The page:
1. Introduction Pseudo Wire Emulation Edge-to-Edge (PWE3) [RFC3985] is a mechanism to emulate Layer 2 services, such as Ethernet Point-to-Point circuits. Such services are emulated between two Attachment Circuits, and the Pseudowire-encapsulated Layer 2 service payload is transported via Packet Switching Network (PSN) tunnels between Provider Edges (PEs). PWE3 typically uses the Label Distribution Protocol (LDP) [RFC5036] or Resource Reservation Protocol - Traffic Engineering (RSVP-TE) [RFC3209] Label Switched Paths (LSPs) as PSN tunnels. The PEs select and bind the Pseudowires to PSN tunnels independently. Today, there is no standardized protocol-based provisioning mechanism to associate PWs with PSN tunnels; such associations must be managed via provisioning or other private methods. PW-to-PSN Tunnel Binding has become increasingly common and important in many deployment scenarios, as it allows service providers to offer service level agreements to their customers for such traffic attributes as bandwidth, latency, and availability. The requirements for explicit control of PW-to-LSP mapping are described in Section 5.3.2 of [RFC6373]. Figure 1 illustrates how PWs can be bound to particular LSPs. +------+ +------+ ---AC1 ---|..............PWs...............|---AC1--- ---...----| PE1 |=======LSPs=======| PE2 |---...--- ---ACn ---| |-------Links------| |---ACn--- +------+ +------+ Figure 1: Explicit PW-to-LSP Binding Scenario There are two PEs (PE1 and PE2) connected through multiple parallel links that may be on different physical fibers. Each link is managed and controlled as a bidirectional LSP. At each PE, there are a large number of bidirectional user flows from multiple Ethernet interfaces (access circuits in the figure). Each user flow utilizes a pair of unidirectional PWs to carry bidirectional traffic. The operators need to make sure that the user flows (that is, the PW-pairs) are carried on the same fiber or bidirectional LSP. There are a number of reasons behind this requirement. First, due to delay and latency constraints, traffic going over different fibers may require a large amount of expensive buffer memory to compensate for the differential delay at the head-end nodes. Further, the operators may apply different protection mechanisms on different parts of the network (e.g., to deploy 1:1 protection in one part and 1+1 protection in other parts). As such, operators may prefer to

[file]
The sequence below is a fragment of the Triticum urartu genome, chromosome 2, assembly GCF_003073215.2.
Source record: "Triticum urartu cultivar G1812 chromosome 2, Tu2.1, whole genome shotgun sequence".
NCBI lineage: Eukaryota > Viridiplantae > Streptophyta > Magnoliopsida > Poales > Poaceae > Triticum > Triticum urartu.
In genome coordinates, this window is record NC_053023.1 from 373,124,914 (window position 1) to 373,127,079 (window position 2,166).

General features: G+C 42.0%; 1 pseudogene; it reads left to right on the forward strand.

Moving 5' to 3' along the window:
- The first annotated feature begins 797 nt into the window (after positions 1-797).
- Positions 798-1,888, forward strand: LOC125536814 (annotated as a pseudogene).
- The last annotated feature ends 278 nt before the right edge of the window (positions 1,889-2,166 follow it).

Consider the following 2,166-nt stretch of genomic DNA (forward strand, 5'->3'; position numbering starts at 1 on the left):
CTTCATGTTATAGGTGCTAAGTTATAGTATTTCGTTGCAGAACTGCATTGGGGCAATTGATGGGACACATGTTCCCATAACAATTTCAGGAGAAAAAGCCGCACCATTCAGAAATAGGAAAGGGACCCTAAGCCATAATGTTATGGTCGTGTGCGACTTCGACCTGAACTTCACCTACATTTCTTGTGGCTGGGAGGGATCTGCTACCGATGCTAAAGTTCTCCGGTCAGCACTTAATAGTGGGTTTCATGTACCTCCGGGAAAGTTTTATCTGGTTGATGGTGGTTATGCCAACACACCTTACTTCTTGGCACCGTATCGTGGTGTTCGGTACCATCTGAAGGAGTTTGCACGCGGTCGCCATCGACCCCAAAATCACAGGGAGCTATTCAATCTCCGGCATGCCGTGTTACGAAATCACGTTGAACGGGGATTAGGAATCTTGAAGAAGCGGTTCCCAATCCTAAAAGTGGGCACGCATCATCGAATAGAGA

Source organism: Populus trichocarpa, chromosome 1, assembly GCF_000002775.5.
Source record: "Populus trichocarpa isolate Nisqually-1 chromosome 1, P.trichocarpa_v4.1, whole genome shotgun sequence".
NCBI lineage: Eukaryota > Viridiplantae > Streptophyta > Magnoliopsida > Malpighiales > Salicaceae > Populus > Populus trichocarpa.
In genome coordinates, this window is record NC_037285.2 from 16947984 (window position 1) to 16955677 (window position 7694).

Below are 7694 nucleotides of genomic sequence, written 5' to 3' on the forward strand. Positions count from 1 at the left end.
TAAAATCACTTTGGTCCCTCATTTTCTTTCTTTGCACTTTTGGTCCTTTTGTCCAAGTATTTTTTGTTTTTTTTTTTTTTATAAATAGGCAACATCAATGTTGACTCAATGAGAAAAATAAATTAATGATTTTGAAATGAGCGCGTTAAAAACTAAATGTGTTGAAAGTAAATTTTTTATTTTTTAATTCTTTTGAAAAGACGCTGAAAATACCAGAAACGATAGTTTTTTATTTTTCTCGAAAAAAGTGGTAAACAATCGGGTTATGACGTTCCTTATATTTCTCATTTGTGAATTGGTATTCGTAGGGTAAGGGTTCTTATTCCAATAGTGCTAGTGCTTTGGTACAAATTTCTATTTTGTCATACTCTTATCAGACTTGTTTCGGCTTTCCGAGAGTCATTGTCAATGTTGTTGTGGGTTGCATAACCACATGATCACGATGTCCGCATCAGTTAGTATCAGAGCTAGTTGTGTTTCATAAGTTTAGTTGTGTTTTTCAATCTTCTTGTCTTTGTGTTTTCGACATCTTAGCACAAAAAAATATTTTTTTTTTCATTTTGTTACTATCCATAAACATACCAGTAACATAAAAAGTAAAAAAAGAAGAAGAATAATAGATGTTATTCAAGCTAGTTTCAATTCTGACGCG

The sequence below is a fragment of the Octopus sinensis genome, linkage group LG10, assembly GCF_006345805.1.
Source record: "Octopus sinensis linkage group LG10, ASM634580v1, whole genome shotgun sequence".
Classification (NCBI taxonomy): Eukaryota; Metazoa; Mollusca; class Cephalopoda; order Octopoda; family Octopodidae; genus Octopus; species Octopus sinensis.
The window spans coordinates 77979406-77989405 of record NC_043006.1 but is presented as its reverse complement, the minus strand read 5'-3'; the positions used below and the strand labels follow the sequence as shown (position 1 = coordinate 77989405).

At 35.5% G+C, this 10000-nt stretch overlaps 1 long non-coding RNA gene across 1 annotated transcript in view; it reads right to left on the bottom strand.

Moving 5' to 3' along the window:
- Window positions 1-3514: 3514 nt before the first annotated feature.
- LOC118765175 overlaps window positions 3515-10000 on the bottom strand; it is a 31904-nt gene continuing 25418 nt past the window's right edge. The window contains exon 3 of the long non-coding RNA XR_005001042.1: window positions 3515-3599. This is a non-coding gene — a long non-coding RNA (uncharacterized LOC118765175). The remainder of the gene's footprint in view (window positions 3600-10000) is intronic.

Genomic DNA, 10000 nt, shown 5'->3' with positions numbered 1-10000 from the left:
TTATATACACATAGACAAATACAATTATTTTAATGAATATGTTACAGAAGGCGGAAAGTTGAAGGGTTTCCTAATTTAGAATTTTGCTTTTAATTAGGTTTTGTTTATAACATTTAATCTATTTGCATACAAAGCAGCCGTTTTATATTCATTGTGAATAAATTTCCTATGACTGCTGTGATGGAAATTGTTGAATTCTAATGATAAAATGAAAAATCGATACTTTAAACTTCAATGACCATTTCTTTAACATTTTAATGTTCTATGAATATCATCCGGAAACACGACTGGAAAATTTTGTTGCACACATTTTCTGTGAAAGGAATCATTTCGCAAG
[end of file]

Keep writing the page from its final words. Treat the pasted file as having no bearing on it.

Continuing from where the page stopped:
have a user's traffic traverse the same fiber. That implies that both forwarding and reserve direction PWs that belong to the same user flow need to be mapped to the same co-routed bidirectional LSP or two LSPs with the same route. Figure 2 illustrates a scenario where PW-LSP binding is not applied. +----+ +--+ LSP1 +--+ +----+ +-----+ | PE1|===|P1|======|P2|===| PE2| +-----+ | |----| | +--+ +--+ | |----| | | CE1 | |............PW................| | CE2 | | |----| | +--+ | |----| | +-----+ | |======|P3|==========| | +-----+ +----+ +--+ LSP2 +----+ Figure 2: Inconsistent SS-PW-to-LSP Binding Scenario LSP1 and LSP2 are two bidirectional connections on diverse paths. The operator needs to deliver a bidirectional flow between PE1 and PE2. Using existing mechanisms, it's possible that PE1 may select LSP1 (PE1-P1-P2-PE2) as the PSN tunnel for traffic from PE1 to PE2, while selecting LSP2 (PE2-P3-PE1) as the PSN tunnel for traffic from PE2 to PE1. Consequently, the user traffic is delivered over two disjointed LSPs that may have very different service attributes in terms of latency and protection. This may not be acceptable as a reliable and effective transport service to the customer. A similar problem may also exist in multi-segment PWs (MS-PWs), where user traffic on a particular PW may hop over different networks in forward and reverse directions. One way to solve this problem is by introducing manual provisioning at each PE to bind the PWs to the underlying PSN tunnels. However, this is prone to configuration errors and does not scale. This document introduces an automatic solution by extending Forwarding Equivalence Class (FEC) 128/129 PW based on [RFC4447]. 2. Requirements Language The key words "MUST", "MUST NOT", "REQUIRED", "SHALL", "SHALL NOT", "SHOULD", "SHOULD NOT", "RECOMMENDED", "MAY", and "OPTIONAL" in this document are to be interpreted as described in [RFC2119].